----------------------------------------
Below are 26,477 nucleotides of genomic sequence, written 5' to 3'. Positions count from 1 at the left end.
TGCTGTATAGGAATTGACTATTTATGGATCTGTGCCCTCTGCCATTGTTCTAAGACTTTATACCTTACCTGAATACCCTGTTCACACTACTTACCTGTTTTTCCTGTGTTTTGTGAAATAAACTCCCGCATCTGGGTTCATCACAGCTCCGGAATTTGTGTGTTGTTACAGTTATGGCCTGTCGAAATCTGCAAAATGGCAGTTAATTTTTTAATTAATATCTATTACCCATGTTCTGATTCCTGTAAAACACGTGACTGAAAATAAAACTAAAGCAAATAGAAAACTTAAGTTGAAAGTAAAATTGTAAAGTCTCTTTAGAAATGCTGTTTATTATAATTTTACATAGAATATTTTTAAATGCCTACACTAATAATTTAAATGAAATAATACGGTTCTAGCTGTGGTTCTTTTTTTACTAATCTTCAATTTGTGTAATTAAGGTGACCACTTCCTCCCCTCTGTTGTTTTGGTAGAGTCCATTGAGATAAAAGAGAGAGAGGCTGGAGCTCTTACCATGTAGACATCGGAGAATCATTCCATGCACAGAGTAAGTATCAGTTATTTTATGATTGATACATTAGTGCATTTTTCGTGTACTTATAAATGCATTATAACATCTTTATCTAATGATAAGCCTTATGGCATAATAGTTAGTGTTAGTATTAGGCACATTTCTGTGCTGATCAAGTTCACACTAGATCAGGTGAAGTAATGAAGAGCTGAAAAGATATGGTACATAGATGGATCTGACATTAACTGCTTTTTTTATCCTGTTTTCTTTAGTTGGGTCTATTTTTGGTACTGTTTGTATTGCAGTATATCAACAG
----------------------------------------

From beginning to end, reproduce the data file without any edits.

Below are 26,477 nucleotides of genomic sequence, written 5' to 3'. Positions count from 1 at the left end.
TGCTGTATAGGAATTGACTATTTATGGATCTGTGCCCTCTGCCATTGTTCTAAGACTTTATACCTTACCTGAATACCCTGTTCACACTACTTACCTGTTTTTCCTGTGTTTTGTGAAATAAACTCCCGCATCTGGGTTCATCACAGCTCCGGAATTTGTGTGTTGTTACAGTTATGGCCTGTCGAAATCTGCAAAATGGCAGTTAATTTTTTAATTAATATCTATTACCCATGTTCTGATTCCTGTAAAACACGTGACTGAAAATAAAACTAAAGCAAATAGAAAACTTAAGTTGAAAGTAAAATTGTAAAGTCTCTTTAGAAATGCTGTTTATTATAATTTTACATAGAATATTTTTAAATGCCTACACTAATAATTTAAATGAAATAATACGGTTCTAGCTGTGGTTCTTTTTTTACTAATCTTCAATTTGTGTAATTAAGGTGACCACTTCCTCCCCTCTGTTGTTTTGGTAGAGTCCATTGAGATAAAAGAGAGAGAGGCTGGAGCTCTTACCATGTAGACATCGGAGAATCATTCCATGCACAGAGTAAGTATCAGTTATTTTATGATTGATACATTAGTGCATTTTTCGTGTACTTATAAATGCATTATAACATCTTTATCTAATGATAAGCCTTATGGCATAATAGTTAGTGTTAGTATTAGGCACATTTCTGTGCTGATCAAGTTCACACTAGATCAGGTGAAGTAATGAAGAGCTGAAAAGATATGGTACATAGATGGATCTGACATTAACTGCTTTTTTTATCCTGTTTTCTTTAGTTGGGTCTATTTTTGGTACTGTTTGTATTGCAGTATATCAACAG